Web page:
Big Boxes Go Bust as Subscription Boxes Boom

Do you remember looking forward to going into the “toy aisles” when you were a kid? The toy aisles were always an oasis of relief from the boredom of shopping with your mother in a department store. As soon as you were inside Kmart, Sears or other department store, you started asking to go to the toy aisles.

When you were finally done trying on that winter coat or new pair of school pants, Mom continued shopping uninterrupted. while you headed for the land of Tonka, Ideal and Mattel.

But by the 70’s, toy aisles were disappearing. Many department stores quit selling toys once Toys “R” Us — a big-box store that sold nothing but toys — opened in most major markets.

Toys “R” Us was considered a “category-killer” — a business that specializes so thoroughly and efficiently in one sector that it pushes out competition from both smaller specialty stores and larger general retailers in a market.

One of the weapons the category killer Toys “R” Us used to slaughter the competition was a cute little jingle that kids loved:

I don’t wanna grow up, I’m a Toys R Us kid

They got a million toys at Toys R us that I can play with

I don’t wanna grow up, I’m a Toys R Us kid

They got the best for so much less, it’ll really flip your lid

But fast forward to 2018 and the Toys “R” Us Kids have grown up. And they must be buying most toys for their kids online, because Toys “R” Us recently announced liquidation of all of its stores.

Now, new category-killers called “subscription box businesses” are arriving. There are more than 2,000 of them active in the U.S. And like 2,000 killer bees, they’ve attacked many markets — beauty, fashion, food and more. The queen bees (market leaders) are: Birchbox, Dollar Shave Club, Loot Crate, Blue Apron and Graze. Once again, the victims are often big boxes.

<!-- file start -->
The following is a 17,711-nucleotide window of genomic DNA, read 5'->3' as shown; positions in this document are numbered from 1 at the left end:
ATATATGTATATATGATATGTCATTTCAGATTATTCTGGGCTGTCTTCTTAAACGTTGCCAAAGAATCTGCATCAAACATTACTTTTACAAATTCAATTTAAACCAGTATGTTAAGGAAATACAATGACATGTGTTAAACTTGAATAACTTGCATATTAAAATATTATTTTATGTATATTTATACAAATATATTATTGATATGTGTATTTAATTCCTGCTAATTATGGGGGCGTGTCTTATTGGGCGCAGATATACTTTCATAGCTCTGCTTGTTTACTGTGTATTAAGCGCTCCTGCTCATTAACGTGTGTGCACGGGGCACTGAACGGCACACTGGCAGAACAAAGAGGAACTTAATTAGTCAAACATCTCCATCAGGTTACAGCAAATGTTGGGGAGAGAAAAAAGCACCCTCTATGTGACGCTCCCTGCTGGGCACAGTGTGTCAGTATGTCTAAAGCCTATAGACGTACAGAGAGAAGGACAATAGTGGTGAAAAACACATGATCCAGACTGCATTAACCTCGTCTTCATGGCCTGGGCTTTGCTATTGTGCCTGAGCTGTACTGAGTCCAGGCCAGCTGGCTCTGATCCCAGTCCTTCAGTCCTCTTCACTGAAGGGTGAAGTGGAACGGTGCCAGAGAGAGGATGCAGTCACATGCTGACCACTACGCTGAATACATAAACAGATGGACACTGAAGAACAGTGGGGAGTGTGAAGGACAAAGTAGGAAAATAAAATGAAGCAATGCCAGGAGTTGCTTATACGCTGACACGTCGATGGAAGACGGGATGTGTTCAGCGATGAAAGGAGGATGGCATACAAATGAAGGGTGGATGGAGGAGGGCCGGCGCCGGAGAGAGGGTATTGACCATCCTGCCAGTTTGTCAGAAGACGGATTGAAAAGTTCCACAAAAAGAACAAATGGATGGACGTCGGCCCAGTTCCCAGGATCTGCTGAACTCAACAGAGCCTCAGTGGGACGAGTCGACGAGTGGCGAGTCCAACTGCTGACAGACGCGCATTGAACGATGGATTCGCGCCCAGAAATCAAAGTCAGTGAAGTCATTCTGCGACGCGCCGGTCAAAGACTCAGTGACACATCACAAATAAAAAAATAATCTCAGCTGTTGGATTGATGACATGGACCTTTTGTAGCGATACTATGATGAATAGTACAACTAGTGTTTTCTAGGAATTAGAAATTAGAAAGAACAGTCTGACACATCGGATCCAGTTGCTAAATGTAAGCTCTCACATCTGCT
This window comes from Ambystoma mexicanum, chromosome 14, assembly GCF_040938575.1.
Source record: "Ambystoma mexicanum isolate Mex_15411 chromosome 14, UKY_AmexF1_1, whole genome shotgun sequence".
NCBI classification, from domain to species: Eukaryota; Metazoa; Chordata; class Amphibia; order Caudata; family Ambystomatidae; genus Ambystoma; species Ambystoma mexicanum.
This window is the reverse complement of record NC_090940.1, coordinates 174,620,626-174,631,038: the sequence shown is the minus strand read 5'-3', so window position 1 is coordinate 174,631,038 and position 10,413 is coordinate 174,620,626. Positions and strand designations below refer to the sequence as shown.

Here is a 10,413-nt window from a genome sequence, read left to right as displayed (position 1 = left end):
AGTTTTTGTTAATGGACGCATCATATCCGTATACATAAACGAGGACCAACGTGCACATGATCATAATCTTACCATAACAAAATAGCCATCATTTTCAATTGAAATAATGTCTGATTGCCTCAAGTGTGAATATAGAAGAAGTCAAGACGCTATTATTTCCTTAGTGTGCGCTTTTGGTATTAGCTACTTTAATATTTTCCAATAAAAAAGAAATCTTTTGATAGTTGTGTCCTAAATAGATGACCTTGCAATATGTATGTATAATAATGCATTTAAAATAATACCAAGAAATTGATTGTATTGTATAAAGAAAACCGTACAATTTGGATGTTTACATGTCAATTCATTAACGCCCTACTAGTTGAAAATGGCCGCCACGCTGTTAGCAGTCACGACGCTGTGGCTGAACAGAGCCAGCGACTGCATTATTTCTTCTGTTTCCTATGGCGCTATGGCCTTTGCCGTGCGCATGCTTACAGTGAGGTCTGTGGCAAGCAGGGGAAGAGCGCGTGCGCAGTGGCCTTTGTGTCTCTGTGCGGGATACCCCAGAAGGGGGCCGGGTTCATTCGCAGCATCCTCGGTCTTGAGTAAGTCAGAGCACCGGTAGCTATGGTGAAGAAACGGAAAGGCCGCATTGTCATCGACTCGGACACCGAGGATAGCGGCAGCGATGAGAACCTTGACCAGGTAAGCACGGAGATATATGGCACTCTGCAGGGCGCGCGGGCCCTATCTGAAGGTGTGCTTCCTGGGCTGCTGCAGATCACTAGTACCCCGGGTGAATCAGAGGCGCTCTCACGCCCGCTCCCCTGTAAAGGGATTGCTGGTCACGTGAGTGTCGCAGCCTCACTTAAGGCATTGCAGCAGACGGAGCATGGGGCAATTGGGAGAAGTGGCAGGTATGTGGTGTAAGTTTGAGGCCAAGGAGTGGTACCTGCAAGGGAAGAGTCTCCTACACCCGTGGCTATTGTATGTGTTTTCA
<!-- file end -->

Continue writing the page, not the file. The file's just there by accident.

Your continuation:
Most subscription box services require that you pay a monthly fee, fill out a profile and indicate the types of products you like. Each month you get a box with a new selection of those items based on your preferences. You keep the ones you want and send back the ones you don’t.

Who are the customers? Hitwise, the consumer intelligence firm, studied the 5.7 million subscription box shoppers in the US today and found an above average amount have five commonalities: college degree, liberal politics, female, household income exceeds $100k and young children.

Some big box retailers are smarter now and have taken an “offense is the best defense” approach by starting their own subscription box services — even Walmart has one.

High-end retailers like Nordstroms are fighting back also. Hanna, a Nordstroms customer in Baltimore joined Nordstrom’s Trunk Club.  I interviewed her for this column:

Nordstroms assigns a personal shopper who selects things to go in my trunk. And I like getting a box in the mail — everyone does — it’s fun. I like the ‘reveal’ and being pleasantly surprised by some of the items. And it’s really convenient. With kids and a job, who has time to go clothes shopping for yourself?

No matter the source, it appears subscription clubs are here for a while. The only thing they might be missing is a jingle, but I have a good starting suggestion…

I don’t wanna go out, I’m a subscription box girl,

They got a million things to send me, so I’ll give it a whirl.

See you in the toy aisles.


About The Author

  • Author | George Farris
George Farris is CEO and Senior Brand Coach at Farris Marketing. Email questions and comments to GFF@FarrisMarketing.com and connect with George on LinkedIn using the icons above.

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